Were you late with your most recent car insurance payment? Here’s what you need to know about missing a car insurance payment, and what steps to take next:
Contact your insurance company
The first thing you should do as soon as you realize you missed a payment is to contact your insurance company and explain why. If you still are unable to make the payment, explain your circumstances. If you’re able to send in a late payment, make sure you to do it as soon as possible. Whether you do or don’t send in a late payment, it’s important to find out what your insurer’s penalties are for missing a payment. You may lose coverage for a missed payment, especially if you only pay for your car insurance twice a year. On the other hand, you might only need to pay a late fee.
Try to rearrange your payment schedule
Paying for car insurance every six months is meant to be more convenient and may even save you some money, but unlike smaller monthly payments, these biannual payments can be much more burdensome financially. If these larger payments are too much to handle, find out from your insurer if you can take on a different payment schedule that allows for smaller, more frequent payments.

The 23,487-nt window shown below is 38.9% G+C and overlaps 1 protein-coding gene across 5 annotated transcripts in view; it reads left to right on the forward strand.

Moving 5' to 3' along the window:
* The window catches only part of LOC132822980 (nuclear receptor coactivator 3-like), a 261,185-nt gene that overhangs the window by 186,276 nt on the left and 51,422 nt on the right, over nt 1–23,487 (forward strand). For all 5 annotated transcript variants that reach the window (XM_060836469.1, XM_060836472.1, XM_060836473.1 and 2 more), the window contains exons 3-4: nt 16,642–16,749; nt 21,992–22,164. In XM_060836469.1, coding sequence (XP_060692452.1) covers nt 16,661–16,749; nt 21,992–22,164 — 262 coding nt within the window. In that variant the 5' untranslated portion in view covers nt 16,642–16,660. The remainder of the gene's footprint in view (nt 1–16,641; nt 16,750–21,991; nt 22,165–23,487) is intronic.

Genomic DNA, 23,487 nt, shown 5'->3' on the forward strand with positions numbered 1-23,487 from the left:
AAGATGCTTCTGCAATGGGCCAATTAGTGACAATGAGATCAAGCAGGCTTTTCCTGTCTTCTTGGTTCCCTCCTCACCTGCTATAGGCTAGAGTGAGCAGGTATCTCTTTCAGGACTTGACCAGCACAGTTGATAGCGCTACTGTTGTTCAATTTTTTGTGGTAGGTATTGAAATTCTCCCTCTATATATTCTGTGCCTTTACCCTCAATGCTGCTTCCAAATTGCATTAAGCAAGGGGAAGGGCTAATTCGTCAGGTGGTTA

Look into short-term coverage
If you do lose your auto insurance policy, explore your options for short-term insurance in the meantime, before you get a new policy. When shopping for new coverage, you can always go through your previous insurer, but you’ll need to reapply for coverage all over again if your policy was canceled due to a late payment.
Set up an automatic payment schedule
If you simply forgot to pay your car insurance bill, avoid cancelation or other penalties in the future by putting your payments on an automatic debit. This way, you’ll never have to worry about missing a payment and you’ll know that you’re always insured.
Do you need cash now to take care of monthly bills and expenses that have been accumulating? Peachtree Financial Solutions may be able to help if you’re receiving structured settlement payments. Contact us today if you’d like to learn more about getting your money upfront through the sale of some or all of your future payments.
Nothing above is meant to provide financial or tax advice. You should meet with appropriate professionals for such services.